I’ve been thinking and watching and participating in building the online and digital world of established media for a while now, and there seems to be something that the big media folks (or folks who consider themselves big media), just don’t seem to grasp no matter how many times I’ve brought it up.

You can’t just “build it and they will come” anymore.

I don’t really care how much “killer content” you think you have, there are invariably pieces of the puzzle that most every company that doesn’t have Internet-generation leaders just don’t get.

  1. “Great” content is a subjective experience, and the Internet-generation hates being *told* what is cool by big companies.

    This means that your Creative Executives (who, by the way, should be able to do a LOT more than just be a Creative Exec in this market) have got to be better at figuring out who the given audience is and how to reach them through a natural (e.g. not a big company talking AT the audience) means of conversation. I really don’t care how much you’ve spent on a show, or how much you got a network to pony up for your show when you made it.

    Especially if it’s reality television, the “freshness” of the programming is largely gone, and the experience of sharing something new with friends who haven’t seen it is gone too. You better be finding some other fresh content to mix in with the stale so that at least the peanuts can cover up the taste of the age-old pretzels, ya dig?

  2. Do you have a good plan on exactly *how* you’re going to get all you killer content off those old tapes or DVDs and onto the ‘Net?I didn’t think so.

    You’ve probably had a number of people around making suggestions on how to do this, and you’ve just ignored it. It is a massive undertaking to move a tape library into the digital world and set it up in ways that make delivery anywhere near efficient. It is also very expensive, and that cost goes up every time you sign a new distribution deal.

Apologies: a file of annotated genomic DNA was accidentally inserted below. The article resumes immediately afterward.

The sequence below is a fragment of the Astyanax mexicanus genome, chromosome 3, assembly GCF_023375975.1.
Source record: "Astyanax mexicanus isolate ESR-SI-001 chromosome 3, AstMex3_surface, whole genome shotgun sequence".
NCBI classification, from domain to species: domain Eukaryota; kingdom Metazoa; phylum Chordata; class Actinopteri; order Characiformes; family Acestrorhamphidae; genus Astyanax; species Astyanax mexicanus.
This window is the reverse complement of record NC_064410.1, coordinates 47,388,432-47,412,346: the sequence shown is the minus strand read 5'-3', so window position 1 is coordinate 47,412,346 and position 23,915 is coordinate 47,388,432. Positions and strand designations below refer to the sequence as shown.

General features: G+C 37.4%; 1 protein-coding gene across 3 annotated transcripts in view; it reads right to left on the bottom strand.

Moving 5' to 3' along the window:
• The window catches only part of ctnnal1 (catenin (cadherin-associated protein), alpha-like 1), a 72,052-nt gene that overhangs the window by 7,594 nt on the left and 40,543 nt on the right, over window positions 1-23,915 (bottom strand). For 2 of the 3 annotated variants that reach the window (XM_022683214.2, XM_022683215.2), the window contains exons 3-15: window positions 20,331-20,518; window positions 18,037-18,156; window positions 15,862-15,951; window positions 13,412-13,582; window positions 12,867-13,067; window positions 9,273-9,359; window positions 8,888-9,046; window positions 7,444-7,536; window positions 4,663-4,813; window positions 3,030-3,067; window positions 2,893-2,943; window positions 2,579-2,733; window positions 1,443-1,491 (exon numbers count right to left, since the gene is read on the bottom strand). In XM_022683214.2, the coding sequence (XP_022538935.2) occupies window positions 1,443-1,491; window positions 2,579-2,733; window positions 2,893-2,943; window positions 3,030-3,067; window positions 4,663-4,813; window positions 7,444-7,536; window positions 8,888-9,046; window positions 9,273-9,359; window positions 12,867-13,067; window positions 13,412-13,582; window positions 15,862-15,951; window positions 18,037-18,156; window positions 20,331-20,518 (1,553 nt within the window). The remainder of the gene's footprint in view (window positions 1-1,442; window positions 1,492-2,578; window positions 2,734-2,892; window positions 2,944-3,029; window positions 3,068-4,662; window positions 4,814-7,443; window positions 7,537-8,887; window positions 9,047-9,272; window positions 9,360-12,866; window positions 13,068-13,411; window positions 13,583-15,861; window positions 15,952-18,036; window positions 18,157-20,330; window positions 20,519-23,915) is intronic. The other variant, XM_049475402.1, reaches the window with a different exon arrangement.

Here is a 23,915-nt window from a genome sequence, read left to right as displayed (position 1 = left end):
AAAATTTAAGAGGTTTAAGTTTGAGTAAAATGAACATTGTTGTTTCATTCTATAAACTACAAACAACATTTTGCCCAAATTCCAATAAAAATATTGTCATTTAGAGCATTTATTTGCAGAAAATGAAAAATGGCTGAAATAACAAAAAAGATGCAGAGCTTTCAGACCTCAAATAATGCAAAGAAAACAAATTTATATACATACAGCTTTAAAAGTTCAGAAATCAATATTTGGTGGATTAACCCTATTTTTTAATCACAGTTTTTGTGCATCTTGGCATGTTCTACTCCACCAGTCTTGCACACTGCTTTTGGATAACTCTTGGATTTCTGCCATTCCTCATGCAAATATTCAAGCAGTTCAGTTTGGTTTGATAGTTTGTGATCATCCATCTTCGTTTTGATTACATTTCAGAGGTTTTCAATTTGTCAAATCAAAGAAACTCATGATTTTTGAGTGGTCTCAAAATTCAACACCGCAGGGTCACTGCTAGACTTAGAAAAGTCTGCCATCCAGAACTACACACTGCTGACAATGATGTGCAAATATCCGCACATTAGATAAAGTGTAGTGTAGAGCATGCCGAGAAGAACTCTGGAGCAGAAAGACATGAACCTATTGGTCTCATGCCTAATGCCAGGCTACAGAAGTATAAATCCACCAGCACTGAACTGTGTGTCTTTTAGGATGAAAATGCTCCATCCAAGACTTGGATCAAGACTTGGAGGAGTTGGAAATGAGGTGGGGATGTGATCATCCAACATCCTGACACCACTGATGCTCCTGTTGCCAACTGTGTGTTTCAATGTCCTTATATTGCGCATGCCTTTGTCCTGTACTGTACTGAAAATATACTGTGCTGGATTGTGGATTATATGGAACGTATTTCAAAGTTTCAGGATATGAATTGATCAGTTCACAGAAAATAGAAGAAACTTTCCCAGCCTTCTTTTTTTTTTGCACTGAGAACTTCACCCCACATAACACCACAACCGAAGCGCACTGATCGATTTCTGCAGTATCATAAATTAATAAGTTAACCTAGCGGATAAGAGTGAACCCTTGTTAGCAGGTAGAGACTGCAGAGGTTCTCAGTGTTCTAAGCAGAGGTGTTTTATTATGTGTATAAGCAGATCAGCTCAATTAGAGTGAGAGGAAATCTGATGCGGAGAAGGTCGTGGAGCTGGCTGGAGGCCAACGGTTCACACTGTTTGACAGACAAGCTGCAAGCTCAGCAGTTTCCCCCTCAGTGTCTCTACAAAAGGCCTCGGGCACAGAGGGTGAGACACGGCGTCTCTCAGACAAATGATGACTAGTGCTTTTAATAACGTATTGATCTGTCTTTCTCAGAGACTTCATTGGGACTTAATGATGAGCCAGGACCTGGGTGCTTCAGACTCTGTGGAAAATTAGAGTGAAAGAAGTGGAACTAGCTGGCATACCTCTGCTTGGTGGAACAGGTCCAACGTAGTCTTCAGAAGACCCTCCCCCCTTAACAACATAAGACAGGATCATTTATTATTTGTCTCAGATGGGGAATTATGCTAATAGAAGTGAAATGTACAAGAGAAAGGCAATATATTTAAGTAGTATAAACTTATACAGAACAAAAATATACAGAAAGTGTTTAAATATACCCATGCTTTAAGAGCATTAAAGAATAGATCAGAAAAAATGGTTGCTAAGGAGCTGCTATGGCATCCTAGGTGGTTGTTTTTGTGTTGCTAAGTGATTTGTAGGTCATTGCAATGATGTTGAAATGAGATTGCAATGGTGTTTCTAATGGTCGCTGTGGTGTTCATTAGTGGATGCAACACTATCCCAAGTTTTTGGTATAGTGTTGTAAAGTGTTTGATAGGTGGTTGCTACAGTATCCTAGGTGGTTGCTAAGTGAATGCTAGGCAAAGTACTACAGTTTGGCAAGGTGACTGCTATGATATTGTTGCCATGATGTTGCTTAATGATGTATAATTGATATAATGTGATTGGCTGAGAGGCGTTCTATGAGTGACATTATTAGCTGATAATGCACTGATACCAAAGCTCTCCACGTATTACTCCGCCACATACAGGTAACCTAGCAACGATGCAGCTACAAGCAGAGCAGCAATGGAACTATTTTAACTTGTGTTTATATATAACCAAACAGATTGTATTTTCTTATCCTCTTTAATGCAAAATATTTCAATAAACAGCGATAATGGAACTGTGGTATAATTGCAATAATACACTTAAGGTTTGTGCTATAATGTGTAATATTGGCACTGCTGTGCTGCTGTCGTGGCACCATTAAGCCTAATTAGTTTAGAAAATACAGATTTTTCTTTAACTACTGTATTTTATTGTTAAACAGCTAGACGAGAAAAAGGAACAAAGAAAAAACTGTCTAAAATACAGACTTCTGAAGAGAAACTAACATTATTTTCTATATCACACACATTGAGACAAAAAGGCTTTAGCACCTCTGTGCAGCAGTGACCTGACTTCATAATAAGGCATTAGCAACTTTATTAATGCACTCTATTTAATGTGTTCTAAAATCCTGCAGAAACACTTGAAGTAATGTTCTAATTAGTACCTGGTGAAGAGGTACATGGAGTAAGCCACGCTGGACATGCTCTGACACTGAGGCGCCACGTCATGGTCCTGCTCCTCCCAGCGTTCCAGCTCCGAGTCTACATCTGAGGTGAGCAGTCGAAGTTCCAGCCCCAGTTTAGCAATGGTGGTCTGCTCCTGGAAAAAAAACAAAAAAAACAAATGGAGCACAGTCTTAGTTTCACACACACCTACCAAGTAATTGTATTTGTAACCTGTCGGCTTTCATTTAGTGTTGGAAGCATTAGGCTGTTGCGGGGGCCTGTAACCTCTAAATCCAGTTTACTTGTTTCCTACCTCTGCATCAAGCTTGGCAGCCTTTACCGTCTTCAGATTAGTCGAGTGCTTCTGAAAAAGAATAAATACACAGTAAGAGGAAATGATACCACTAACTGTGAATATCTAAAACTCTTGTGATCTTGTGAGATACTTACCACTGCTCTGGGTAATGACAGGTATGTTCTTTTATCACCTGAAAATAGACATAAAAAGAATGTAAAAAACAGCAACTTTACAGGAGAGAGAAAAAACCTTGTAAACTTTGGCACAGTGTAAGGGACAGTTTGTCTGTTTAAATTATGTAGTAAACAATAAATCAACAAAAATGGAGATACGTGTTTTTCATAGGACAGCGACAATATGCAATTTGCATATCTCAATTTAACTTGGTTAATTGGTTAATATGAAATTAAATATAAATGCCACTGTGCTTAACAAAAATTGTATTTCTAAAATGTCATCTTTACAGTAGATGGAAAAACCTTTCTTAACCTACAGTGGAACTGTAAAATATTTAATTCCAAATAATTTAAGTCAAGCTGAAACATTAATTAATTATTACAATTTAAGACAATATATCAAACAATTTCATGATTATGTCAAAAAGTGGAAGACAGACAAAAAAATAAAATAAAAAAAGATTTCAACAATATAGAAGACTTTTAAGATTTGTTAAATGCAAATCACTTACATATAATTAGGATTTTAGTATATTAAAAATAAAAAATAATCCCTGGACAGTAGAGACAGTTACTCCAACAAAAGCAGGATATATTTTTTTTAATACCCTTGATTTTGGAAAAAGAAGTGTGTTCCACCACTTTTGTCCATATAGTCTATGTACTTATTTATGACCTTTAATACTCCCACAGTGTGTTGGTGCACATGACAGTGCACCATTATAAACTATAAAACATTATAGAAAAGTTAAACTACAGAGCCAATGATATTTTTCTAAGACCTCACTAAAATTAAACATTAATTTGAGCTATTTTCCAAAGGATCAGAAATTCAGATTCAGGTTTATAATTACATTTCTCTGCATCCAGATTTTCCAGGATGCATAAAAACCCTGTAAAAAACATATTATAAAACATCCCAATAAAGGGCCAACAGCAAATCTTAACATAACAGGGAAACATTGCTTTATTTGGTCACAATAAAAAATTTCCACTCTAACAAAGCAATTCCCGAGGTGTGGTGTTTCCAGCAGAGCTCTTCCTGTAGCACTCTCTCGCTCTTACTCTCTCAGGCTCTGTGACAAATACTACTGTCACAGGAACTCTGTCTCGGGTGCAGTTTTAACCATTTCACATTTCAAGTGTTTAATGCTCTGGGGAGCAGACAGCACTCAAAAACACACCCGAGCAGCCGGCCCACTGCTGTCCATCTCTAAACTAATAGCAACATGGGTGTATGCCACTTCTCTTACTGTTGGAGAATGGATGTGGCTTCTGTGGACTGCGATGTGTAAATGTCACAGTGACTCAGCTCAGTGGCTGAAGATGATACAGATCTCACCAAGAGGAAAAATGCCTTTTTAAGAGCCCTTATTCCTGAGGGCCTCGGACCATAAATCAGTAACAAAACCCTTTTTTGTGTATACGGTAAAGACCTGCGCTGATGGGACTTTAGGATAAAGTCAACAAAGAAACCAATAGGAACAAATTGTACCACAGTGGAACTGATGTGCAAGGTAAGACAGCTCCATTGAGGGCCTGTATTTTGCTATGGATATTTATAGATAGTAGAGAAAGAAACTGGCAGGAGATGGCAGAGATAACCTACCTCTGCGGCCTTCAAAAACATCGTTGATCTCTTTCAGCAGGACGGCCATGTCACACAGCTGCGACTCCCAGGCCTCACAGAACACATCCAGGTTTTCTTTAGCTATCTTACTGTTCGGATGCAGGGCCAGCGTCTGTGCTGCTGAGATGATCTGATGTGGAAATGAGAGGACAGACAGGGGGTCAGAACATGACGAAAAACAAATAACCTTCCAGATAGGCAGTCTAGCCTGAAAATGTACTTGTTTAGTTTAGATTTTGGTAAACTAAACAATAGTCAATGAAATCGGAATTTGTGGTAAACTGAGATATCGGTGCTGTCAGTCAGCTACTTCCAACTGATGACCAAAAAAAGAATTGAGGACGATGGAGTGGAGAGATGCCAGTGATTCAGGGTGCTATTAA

If you haven’t properly invested in the overhead and infrastructure that it takes to make this happen in ways that satisfy your distributors, you’re losing ground and credibility in a hurry in the space.

  3. If you’re building your own broadband channels, have you considered and made decisions on how you’re going to handle customer complaints, service requests, etc. from your audience. This is something that content producers have largely never had to deal with in the past, and it’s not part of their core competency.
  4. If you’re building your own broadband channels that include user-generated content, or allows users to upload video or audio at all, there’s got to be a workable plan and infrastructure for dealing with DMCA violations and takedown of inappropriate content.
  5. And here’s where the Field of Dreams reference comes in:You can’t just “Build it and they will come.”

    “They” won’t come.

    You have to be able to create the right mix of great content, great community members (which begins and ends with a sites human voice and ability to carry on conversations with those visiting the site), oh, and one last thing? You have to market your site and your content.

    You need a marketing staff, a marketing plan, and a marketing BUDGET.

    All those things the networks and your distributors used to do for your shows? Those things are now in your hands, and you’re going to have to figure it out.

None of these are insurmountable problems, but each one needs to be heard, addressed and needs to have a plan attached to how to deal with it. If any one of these issues just sits and isn’t acted upon your new field of dreams web channel will be DOA.

Ah, New Media:)